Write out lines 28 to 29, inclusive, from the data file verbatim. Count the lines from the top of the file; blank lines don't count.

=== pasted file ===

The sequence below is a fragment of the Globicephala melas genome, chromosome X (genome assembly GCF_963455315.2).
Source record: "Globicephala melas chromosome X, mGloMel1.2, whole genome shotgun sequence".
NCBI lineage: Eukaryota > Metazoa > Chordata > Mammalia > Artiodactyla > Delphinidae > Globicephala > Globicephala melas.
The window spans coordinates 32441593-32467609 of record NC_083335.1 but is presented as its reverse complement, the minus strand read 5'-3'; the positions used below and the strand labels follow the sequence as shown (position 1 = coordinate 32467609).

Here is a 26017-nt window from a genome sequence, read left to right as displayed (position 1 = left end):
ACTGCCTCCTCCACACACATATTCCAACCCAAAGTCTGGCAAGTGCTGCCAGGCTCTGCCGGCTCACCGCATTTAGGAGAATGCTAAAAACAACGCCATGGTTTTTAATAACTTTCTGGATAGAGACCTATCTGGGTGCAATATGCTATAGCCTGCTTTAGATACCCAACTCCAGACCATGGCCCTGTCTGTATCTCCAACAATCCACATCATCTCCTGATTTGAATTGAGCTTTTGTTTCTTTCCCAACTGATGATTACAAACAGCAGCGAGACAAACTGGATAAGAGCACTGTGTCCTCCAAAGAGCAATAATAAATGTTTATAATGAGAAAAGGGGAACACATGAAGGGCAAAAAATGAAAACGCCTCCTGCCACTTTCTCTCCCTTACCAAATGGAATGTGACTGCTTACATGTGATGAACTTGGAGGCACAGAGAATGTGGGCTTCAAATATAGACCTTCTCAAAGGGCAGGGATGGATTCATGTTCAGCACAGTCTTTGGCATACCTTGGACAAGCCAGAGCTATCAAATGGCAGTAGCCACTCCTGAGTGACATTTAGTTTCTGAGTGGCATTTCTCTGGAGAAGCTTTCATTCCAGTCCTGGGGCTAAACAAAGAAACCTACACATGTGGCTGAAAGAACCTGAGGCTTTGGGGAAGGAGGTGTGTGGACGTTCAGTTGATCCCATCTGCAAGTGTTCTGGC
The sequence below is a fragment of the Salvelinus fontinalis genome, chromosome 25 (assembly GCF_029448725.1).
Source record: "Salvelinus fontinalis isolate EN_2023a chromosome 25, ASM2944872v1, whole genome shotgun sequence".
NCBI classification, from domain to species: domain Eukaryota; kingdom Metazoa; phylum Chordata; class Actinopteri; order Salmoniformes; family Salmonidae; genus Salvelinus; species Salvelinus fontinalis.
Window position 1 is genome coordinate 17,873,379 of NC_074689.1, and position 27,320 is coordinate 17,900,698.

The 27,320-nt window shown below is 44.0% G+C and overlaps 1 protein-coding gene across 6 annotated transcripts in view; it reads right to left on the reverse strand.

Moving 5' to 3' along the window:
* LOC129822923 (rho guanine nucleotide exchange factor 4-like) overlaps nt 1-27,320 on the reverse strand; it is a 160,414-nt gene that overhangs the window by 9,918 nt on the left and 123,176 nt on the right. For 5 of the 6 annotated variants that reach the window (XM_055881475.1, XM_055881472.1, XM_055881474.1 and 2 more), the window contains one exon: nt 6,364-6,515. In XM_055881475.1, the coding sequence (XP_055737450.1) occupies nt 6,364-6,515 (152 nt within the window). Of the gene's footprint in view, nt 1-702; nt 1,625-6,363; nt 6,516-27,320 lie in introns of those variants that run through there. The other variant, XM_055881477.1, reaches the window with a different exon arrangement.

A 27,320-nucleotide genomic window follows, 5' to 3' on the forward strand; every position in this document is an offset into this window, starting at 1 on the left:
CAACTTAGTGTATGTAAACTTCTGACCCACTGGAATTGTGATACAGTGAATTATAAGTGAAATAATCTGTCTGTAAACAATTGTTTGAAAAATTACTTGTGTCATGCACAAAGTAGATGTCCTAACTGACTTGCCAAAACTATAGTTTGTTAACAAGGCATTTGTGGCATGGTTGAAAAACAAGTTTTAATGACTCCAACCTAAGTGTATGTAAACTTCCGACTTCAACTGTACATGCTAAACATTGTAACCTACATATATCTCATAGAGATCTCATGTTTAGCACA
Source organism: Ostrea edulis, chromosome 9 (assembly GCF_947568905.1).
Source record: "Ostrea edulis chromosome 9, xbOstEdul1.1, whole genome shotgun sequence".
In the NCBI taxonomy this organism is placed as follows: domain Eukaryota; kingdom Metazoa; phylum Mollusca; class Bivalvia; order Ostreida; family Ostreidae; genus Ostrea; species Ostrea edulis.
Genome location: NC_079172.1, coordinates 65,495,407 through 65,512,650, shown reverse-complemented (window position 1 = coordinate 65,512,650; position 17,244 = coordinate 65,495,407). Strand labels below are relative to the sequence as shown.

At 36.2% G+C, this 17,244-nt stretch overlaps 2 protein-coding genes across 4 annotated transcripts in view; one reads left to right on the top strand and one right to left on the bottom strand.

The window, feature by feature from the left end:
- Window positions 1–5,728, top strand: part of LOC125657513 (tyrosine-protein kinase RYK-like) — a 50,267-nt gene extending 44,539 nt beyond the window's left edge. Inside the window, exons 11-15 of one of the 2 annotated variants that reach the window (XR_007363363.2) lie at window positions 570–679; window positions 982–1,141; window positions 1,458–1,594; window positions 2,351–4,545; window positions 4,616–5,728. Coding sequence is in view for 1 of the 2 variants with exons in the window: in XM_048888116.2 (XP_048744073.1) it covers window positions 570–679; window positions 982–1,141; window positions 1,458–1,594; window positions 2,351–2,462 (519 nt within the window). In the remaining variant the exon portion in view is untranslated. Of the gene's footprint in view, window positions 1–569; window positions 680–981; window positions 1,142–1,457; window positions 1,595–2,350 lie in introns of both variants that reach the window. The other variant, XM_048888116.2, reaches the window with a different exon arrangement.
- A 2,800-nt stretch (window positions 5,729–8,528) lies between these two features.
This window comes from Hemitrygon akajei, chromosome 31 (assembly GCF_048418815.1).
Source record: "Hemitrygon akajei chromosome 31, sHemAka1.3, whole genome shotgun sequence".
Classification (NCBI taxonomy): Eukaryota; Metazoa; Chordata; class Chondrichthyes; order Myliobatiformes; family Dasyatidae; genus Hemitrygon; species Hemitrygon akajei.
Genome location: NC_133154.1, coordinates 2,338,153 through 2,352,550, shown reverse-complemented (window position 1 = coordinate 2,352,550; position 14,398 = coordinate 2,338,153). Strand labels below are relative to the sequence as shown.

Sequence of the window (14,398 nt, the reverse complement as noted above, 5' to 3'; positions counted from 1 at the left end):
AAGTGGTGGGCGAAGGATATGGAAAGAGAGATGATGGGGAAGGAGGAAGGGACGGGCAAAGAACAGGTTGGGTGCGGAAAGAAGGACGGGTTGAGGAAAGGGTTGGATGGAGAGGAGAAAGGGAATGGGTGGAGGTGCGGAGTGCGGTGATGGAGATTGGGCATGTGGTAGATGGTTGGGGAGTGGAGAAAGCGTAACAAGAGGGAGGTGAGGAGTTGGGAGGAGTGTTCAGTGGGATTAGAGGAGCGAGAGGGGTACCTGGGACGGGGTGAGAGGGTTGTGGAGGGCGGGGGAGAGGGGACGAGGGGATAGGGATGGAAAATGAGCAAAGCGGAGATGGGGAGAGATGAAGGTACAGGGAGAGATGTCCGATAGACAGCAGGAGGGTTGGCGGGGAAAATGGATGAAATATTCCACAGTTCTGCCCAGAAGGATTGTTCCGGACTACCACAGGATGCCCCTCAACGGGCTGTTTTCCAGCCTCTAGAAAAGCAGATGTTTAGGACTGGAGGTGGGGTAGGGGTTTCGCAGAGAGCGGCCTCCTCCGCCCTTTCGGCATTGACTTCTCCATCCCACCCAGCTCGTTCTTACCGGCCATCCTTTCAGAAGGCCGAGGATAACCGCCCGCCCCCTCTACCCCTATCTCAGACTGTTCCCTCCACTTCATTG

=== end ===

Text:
Sequence of the window (14,398 nt, the reverse complement as noted above, 5' to 3'; positions counted from 1 at the left end):
AAGTGGTGGGCGAAGGATATGGAAAGAGAGATGATGGGGAAGGAGGAAGGGACGGGCAAAGAACAGGTTGGGTGCGGAAAGAAGGACGGGTTGAGGAAAGGGTTGGATGGAGAGGAGAAAGGGAATGGGTGGAGGTGCGGAGTGCGGTGATGGAGATTGGGCATGTGGTAGATGGTTGGGGAGTGGAGAAAGCGTAACAAGAGGGAGGTGAGGAGTTGGGAGGAGTGTTCAGTGGGATTAGAGGAGCGAGAGGGGTACCTGGGACGGGGTGAGAGGGTTGTGGAGGGCGGGGGAGAGGGGACGAGGGGATAGGGATGGAAAATGAGCAAAGCGGAGATGGGGAGAGATGAAGGTACAGGGAGAGATGTCCGATAGACAGCAGGAGGGTTGGCGGGGAAAATGGATGAAATATTCCACAGTTCTGCCCAGAAGGATTGTTCCGGACTACCACAGGATGCCCCTCAACGGGCTGTTTTCCAGCCTCTAGAAAAGCAGATGTTTAGGACTGGAGGTGGGGTAGGGGTTTCGCAGAGAGCGGCCTCCTCCGCCCTTTCGGCATTGACTTCTCCATCCCACCCAGCTCGTTCTTACCGGCCATCCTTTCAGAAGGCCGAGGATAACCGCCCGCCCCCTCTACCCCTATCTCAGACTGTTCCCTCCACTTCATTG